• Johannes Meyer: The deviations between the new and the old spelling, along with exercises, dictations and a dictionary. 6./7. Edition, published by Carl Meyer (Gustav Prior), Hanover / Berlin 1902.
  • Jürgen Scharnhorst: The way to the uniformity of the German orthography. In: Deutschunterricht ( ISSN  0012-1460 ), 46th year 1993, No. 9, pp. 423-431.
  • Konrad Duden: Orthographic dictionary of the German language. 7th edition, Bibliographisches Institut, Leipzig / Vienna 1902.
  • Michael Schlaeffer: The way to the German uniform orthography from the year 1870 to the year 1901. In: Sprachwissenschaft ( ISSN  0344-8169 ), 6th year 1981, pp. 391-438.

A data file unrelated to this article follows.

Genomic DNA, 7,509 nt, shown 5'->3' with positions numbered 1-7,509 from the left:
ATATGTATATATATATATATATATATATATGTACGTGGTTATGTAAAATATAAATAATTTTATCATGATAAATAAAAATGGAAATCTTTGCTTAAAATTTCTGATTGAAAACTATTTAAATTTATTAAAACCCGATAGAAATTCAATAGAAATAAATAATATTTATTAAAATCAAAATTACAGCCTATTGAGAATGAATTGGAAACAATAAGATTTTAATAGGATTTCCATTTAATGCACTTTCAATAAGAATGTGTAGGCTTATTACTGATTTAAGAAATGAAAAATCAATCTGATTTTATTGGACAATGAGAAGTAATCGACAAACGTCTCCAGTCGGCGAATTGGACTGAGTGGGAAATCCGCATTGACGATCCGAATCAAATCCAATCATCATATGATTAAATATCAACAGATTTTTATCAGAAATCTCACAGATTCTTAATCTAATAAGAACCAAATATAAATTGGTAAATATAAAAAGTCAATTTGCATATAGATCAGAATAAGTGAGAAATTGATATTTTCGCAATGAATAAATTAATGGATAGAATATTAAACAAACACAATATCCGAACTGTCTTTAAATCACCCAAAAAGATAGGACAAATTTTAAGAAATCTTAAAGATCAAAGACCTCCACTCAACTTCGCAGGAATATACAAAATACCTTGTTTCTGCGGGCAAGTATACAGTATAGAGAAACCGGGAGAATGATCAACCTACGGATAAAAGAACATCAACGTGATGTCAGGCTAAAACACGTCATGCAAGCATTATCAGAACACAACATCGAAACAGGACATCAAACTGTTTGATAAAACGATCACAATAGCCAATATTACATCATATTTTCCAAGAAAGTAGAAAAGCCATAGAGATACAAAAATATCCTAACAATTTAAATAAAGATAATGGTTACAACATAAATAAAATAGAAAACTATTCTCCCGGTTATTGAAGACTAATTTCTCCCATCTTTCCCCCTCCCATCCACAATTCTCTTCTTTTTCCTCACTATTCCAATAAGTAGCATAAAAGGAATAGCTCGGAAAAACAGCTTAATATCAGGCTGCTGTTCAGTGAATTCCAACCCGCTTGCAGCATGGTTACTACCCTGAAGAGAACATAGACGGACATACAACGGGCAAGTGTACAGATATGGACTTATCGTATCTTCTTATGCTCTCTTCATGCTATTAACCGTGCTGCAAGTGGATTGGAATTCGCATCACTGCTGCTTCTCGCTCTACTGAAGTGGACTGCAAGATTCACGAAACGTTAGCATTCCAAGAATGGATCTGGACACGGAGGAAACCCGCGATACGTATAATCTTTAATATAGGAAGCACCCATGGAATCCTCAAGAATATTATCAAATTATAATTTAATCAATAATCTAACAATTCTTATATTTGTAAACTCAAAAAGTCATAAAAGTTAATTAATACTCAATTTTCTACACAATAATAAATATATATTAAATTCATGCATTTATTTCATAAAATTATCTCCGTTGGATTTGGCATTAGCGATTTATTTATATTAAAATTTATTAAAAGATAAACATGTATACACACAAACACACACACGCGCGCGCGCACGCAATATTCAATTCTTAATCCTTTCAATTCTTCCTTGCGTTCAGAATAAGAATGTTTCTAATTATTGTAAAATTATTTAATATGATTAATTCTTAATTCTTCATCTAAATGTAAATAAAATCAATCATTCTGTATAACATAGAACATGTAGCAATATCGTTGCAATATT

Web links

Individual evidence

  1. ^ Ulrich Ammon: The German language in Germany, Austria and Switzerland. The problem of national varieties . Walter de Gruyter, 1995, p. 254.
  2. ^ Edited by Gerhard Helbig, Lutz Götze, Gert Henrici, Hans-Jürgen Krumm: German as a foreign language. An international manual. 1st half band. Walter de Gruyter, 2001, p. 496 f.
  3. Christian Stang: 125 years of the Duden. The “People's Dictionary” celebrates its birthday ( Memento from September 30, 2007 in the Internet Archive ), (PDF, 709 kB)
  4. ^ Theodor Ickler: Regulatory power. Background of the spelling reform. Leibnitz-Verlag, St. Goar, 2004, ISBN 3-93115-518-8 , p. 67 ( Online , PDF; 1.9 MB).
  5. Horst Haider Munske: How essential is the spelling reform? In: Hans-Werner Eroms, Horst Haider Munske (eds.): The spelling reform: Pros and cons . Erich Schmidt, Berlin 1997, ISBN 3-503-03786-1 , pp. 143–156, quotation p. 154 f.